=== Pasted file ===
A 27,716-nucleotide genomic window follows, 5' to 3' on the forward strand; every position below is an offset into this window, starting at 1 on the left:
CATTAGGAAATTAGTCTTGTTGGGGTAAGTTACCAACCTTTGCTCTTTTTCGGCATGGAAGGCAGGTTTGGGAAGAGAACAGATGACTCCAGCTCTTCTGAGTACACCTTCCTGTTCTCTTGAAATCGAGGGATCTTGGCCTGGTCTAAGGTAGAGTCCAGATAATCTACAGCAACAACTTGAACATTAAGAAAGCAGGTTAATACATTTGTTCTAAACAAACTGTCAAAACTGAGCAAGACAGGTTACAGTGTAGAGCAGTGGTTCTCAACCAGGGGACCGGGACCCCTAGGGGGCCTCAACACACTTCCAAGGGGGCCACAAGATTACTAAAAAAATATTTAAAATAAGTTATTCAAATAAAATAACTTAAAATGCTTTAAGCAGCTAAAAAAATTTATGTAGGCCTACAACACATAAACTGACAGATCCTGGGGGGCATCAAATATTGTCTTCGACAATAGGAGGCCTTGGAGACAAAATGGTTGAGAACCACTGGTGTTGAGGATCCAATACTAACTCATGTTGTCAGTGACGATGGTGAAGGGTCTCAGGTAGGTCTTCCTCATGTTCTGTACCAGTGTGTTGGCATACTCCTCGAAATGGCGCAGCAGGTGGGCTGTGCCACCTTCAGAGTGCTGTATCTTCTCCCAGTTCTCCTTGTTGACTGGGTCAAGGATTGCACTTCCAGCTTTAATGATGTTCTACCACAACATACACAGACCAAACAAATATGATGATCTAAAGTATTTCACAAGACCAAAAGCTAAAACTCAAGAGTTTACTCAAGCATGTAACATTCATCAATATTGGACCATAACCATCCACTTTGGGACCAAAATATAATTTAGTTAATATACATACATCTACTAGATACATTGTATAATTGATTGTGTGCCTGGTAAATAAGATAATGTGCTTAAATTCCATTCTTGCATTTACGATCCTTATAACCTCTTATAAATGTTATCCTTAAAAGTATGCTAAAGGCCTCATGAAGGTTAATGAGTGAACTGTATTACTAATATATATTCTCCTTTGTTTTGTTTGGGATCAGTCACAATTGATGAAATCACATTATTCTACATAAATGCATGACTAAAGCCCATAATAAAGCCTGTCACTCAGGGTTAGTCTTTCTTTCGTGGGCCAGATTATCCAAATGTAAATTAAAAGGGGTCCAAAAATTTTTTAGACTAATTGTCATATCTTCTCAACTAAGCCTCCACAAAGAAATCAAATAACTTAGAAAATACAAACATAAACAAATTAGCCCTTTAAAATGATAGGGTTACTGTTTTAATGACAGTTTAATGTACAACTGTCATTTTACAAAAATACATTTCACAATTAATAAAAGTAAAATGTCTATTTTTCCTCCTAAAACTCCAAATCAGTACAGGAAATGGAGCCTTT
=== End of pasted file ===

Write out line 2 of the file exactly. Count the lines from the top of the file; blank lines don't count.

CATTAGGAAATTAGTCTTGTTGGGGTAAGTTACCAACCTTTGCTCTTTTTCGGCATGGAAGGCAGGTTTGGGAAGAGAACAGATGACTCCAGCTCTTCTGAGTACACCTTCCTGTTCTCTTGAAATCGAGGGATCTTGGCCTGGTCTAAGGTAGAGTCCAGATAATCTACAGCAACAACTTGAACATTAAGAAAGCAGGTTAATACATTTGTTCTAAACAAACTGTCAAAACTGAGCAAGACAGGTTACAGTGTAGAGCAGTGGTTCTCAACCAGGGGACCGGGACCCCTAGGGGGCCTCAACACACTTCCAAGGGGGCCACAAGATTACTAAAAAAATATTTAAAATAAGTTATTCAAATAAAATAACTTAAAATGCTTTAAGCAGCTAAAAAAATTTATGTAGGCCTACAACACATAAACTGACAGATCCTGGGGGGCATCAAATATTGTCTTCGACAATAGGAGGCCTTGGAGACAAAATGGTTGAGAACCACTGGTGTTGAGGATCCAATACTAACTCATGTTGTCAGTGACGATGGTGAAGGGTCTCAGGTAGGTCTTCCTCATGTTCTGTACCAGTGTGTTGGCATACTCCTCGAAATGGCGCAGCAGGTGGGCTGTGCCACCTTCAGAGTGCTGTATCTTCTCCCAGTTCTCCTTGTTGACTGGGTCAAGGATTGCACTTCCAGCTTTAATGATGTTCTACCACAACATACACAGACCAAACAAATATGATGATCTAAAGTATTTCACAAGACCAAAAGCTAAAACTCAAGAGTTTACTCAAGCATGTAACATTCATCAATATTGGACCATAACCATCCACTTTGGGACCAAAATATAATTTAGTTAATATACATACATCTACTAGATACATTGTATAATTGATTGTGTGCCTGGTAAATAAGATAATGTGCTTAAATTCCATTCTTGCATTTACGATCCTTATAACCTCTTATAAATGTTATCCTTAAAAGTATGCTAAAGGCCTCATGAAGGTTAATGAGTGAACTGTATTACTAATATATATTCTCCTTTGTTTTGTTTGGGATCAGTCACAATTGATGAAATCACATTATTCTACATAAATGCATGACTAAAGCCCATAATAAAGCCTGTCACTCAGGGTTAGTCTTTCTTTCGTGGGCCAGATTATCCAAATGTAAATTAAAAGGGGTCCAAAAATTTTTTAGACTAATTGTCATATCTTCTCAACTAAGCCTCCACAAAGAAATCAAATAACTTAGAAAATACAAACATAAACAAATTAGCCCTTTAAAATGATAGGGTTACTGTTTTAATGACAGTTTAATGTACAACTGTCATTTTACAAAAATACATTTCACAATTAATAAAAGTAAAATGTCTATTTTTCCTCCTAAAACTCCAAATCAGTACAGGAAATGGAGCCTTT